The Seattle Times Fund For The Needy is on track to raise the largest amount in its history.

Share story

Some have given exactly $1,200 — perhaps thinking of the dozen community-service agencies that benefit from The Seattle Times Fund For The Needy.

Others give in honor of grandchildren, or friends.

In the past few days, a few have donated money in memory of the Newtown, Conn., shooting victims.

The Fund For The Needy is once again on track to raise the largest amount in its history. As of Dec. 18, the 2-½-month campaign has raised $585,741 — more than $30,000 above last year’s midpoint total. The money has thus far come from 2,176 donors.

This week, save 90% on digital access.

“We’re continually amazed at the generosity of our readers,” said Alan Fisco, executive vice president of The Seattle Times. “Our agencies continue to do great work, and are stretched as thin as ever.”

The largest single donation to date: a check for $60,000.

One donor sent a Christmas card with a note to Samuel Martin, the mentor at Treehouse who was featured in a story about the agency, which assists foster children.

A donation was also made in his honor.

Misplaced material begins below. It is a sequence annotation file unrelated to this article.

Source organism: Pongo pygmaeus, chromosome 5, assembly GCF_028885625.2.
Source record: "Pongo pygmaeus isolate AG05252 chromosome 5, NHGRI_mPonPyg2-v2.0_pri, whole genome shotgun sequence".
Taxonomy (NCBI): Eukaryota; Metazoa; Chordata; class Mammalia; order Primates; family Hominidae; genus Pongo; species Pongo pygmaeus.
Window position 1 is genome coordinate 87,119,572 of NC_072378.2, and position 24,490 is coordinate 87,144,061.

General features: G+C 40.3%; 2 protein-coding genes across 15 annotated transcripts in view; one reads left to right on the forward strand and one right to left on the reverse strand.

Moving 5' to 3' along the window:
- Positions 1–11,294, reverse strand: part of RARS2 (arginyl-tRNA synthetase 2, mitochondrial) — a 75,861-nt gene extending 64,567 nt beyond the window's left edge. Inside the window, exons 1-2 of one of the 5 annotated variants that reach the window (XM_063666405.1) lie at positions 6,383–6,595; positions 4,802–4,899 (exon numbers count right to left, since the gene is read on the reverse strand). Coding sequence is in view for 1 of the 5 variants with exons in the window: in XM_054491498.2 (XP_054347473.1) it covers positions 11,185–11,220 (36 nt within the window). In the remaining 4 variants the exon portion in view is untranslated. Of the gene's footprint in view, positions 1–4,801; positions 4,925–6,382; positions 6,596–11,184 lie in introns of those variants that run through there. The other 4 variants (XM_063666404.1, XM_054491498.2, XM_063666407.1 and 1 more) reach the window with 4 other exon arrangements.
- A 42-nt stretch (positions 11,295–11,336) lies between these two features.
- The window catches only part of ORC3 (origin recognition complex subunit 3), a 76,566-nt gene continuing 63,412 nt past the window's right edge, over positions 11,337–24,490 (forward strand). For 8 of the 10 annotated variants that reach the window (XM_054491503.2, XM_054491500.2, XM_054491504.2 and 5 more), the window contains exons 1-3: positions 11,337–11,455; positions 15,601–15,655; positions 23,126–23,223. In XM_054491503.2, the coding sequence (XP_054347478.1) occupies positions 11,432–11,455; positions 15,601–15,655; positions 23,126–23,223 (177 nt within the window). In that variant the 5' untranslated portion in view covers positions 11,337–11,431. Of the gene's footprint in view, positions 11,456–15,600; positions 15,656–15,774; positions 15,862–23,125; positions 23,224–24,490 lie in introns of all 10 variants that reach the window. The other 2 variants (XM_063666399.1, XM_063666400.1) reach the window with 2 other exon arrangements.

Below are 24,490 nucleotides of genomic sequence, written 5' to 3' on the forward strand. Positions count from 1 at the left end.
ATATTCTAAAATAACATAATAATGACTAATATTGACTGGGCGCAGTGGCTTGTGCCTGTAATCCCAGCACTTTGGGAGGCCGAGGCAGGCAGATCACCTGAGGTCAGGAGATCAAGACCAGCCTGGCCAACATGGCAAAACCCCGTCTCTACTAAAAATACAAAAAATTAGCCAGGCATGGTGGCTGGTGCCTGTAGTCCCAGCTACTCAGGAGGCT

Donors “like giving to the fund because of the variety of the agencies,” said Patty Delaney, treasury-services supervisor for The Times. “We get Christmas cards that say, ‘Thanks so much again for doing it this year.’ “

The fund drive raises money annually for 12 community-service organizations which provide critical services to hundreds of families every year. Those agencies feed and shelter the homeless, deliver meals to homebound seniors, distribute donated clothing, counsel troubled youth, support foster children and offer preschool programs.

Now in its 34th year, the fund has raised about $15.4 million since its creation.

Last year on Dec. 18, the fund had raised $555,379 from 2,069 donors, and by the time the campaign ended in January, it had raised $1.15 million.

Katherine Long: 206-464-2219 or On Twitter @katherinelong.

Custom-curated news highlights, delivered weekday mornings.